I remember, as a youth pastor in Denver City, helping out with little league games, being the official scorer and often times, stepping in to help coach teams when coaches couldn't show up or there was a lack of coaches. I remember one kid named Charlie on a team I was helping out with and I worked with him at every practice. Charlie, who was eleven but had never played baseball before, had an awkward throwing motion and had never hit a baseball when he started the year. It took a lot of work but Charlie persisted and by the end of the year, he was a good little second baseman and he got more than his share of hits. Not once did I, or the head coach of Charlie's team, yell at Charlie for making mistakes. And you know what? Charlie loved baseball. I saw good coaching when I was in Denver City because the coaches at all levels focused on the kids' enjoyment of the sport.
But I have become fed up with the coaching I am seeing all too often now. Of the six total years both of my boys have played football I can say that they had quality coaching one year out of the six. The result? This year neither wants to play football. It's not worth it. The coaching is that bad. Screaming and yelling by so-called coaches has killed their love for football and they played a combined total of six years.
And it isn't just the screaming and yelling that kills it. It's the constant stream of 2-3 hour practices well after the season is under way. It's the 20 minute post-game speeches that some of the ego-maniacal coaches seem to think they have a right to give after eleven year old have just spent 2 1/2 hours playing a sport and still have to go home and finish homework. What the hell needs to be said to children beyond, "Good game guys, see ya Tuesday!"?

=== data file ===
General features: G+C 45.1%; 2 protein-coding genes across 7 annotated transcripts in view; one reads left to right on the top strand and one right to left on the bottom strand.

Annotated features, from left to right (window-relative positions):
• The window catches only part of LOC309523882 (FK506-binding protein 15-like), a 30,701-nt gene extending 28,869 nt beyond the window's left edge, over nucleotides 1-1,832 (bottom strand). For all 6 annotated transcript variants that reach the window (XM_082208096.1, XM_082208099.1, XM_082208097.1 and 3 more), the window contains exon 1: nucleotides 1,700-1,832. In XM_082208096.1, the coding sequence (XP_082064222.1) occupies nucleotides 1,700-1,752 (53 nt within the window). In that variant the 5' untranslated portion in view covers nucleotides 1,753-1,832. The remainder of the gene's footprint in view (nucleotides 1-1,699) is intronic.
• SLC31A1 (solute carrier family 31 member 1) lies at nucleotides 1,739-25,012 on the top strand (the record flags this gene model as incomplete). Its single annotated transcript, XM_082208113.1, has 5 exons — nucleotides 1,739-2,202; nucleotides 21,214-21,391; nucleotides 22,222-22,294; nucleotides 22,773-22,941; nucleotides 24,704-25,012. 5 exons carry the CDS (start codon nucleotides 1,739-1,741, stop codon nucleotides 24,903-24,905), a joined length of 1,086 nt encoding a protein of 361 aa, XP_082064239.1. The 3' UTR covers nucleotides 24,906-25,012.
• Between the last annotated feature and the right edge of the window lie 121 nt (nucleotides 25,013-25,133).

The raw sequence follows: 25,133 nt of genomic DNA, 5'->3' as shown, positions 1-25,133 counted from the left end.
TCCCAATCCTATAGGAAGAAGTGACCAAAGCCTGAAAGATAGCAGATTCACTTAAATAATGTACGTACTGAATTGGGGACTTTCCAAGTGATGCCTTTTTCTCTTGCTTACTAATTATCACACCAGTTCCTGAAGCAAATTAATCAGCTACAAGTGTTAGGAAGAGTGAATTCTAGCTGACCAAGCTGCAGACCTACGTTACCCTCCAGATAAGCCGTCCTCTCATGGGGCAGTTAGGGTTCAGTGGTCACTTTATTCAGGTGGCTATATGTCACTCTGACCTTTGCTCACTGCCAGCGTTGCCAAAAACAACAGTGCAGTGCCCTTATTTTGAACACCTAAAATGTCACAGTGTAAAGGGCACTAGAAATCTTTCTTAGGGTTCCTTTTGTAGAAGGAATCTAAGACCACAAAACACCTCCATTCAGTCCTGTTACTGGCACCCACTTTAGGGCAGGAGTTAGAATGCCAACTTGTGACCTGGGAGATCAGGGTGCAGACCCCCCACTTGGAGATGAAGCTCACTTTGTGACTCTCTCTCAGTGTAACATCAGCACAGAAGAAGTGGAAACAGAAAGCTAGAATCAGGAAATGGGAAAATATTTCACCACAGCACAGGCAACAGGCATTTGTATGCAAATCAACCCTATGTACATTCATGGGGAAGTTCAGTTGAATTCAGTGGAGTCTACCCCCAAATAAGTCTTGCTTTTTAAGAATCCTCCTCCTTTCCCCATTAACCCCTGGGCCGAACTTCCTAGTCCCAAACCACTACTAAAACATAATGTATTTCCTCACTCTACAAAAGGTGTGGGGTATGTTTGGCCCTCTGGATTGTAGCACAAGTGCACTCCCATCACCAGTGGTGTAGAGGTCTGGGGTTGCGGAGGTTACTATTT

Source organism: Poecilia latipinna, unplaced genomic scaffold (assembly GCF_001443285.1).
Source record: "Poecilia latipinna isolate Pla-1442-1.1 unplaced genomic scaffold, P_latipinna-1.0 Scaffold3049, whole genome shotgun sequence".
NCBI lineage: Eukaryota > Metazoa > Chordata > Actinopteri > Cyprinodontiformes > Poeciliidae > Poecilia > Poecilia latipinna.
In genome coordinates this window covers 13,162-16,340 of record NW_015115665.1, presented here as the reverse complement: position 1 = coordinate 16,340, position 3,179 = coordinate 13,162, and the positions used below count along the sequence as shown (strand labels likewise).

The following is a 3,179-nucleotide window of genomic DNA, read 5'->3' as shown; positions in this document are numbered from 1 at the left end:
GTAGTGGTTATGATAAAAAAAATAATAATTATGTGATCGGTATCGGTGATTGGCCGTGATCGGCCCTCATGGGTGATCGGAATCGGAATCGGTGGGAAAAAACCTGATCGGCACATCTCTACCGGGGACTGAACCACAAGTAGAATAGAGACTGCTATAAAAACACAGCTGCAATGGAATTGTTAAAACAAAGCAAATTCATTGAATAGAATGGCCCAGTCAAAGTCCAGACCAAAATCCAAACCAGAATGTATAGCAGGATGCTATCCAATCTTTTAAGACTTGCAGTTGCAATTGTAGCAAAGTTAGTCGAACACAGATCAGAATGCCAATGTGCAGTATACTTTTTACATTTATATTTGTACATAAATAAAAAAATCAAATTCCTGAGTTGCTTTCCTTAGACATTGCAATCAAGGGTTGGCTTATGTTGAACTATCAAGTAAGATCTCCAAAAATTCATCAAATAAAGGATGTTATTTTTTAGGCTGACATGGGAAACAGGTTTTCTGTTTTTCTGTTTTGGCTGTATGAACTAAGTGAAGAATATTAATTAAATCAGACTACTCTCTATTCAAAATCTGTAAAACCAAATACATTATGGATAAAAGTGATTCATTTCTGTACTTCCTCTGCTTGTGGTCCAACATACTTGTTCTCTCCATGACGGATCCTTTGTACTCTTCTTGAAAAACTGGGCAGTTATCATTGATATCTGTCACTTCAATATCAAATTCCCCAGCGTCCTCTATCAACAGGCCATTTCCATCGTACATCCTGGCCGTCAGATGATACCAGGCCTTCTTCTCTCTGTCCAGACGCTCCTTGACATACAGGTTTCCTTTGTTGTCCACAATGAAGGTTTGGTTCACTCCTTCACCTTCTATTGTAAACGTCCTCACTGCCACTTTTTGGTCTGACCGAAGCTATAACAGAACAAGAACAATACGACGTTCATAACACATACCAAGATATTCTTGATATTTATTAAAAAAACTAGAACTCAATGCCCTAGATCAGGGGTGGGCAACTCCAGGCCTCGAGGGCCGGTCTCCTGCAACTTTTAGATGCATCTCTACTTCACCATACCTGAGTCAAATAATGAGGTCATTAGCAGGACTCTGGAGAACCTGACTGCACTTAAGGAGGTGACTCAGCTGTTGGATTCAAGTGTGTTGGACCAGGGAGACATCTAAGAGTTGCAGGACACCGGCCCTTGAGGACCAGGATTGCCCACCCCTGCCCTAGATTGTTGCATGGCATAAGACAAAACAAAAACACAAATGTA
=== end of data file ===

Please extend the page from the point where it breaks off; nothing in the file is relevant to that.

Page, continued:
But I am done with it. No more. In fact, I have been done with it for quite some time. If coaches aren't going to make the child's enjoyment of the sport the primary thing, then I am going to - nothing else matters. When too many practices are scheduled and they interfere with school or church, or they already have games more than twice a week, then I am not letting my boys go. Enjoyment is more important.
And when coaches want them at the game 45 minutes prior to a game, then the game goes two to two and an half hours long, no postgame speeches unless you morph into Knute Rockne (and even then, he knew well enough to give the rah-rah speech ahead of time and to do it quickly). I pull my kid out before the soliloquy even gets started.
And yelling? Absolutely no way. Not at my kid, not in my lifetime. Last year, when my youngest was playing football, he had a coach who regularly yelled and screamed and name-called and berated his players - ten and eleven year-olds. I confronted him a couple of times and finally told him I didn't want him speaking to my son for the rest of the season. That could be the last season my son will play football - a sport he loved and is good at.
I encourage other parents to do the same. Parents and coaches should make the enjoyment of the sport the only thing to focus on for our children. Wins and losses simply do not matter when it comes to kids' sports - only enjoyment does. Just think how much fun our kids would have if their enjoyment really was our primary concern. Just think how much fun we would have if their enjoyment was our only concern.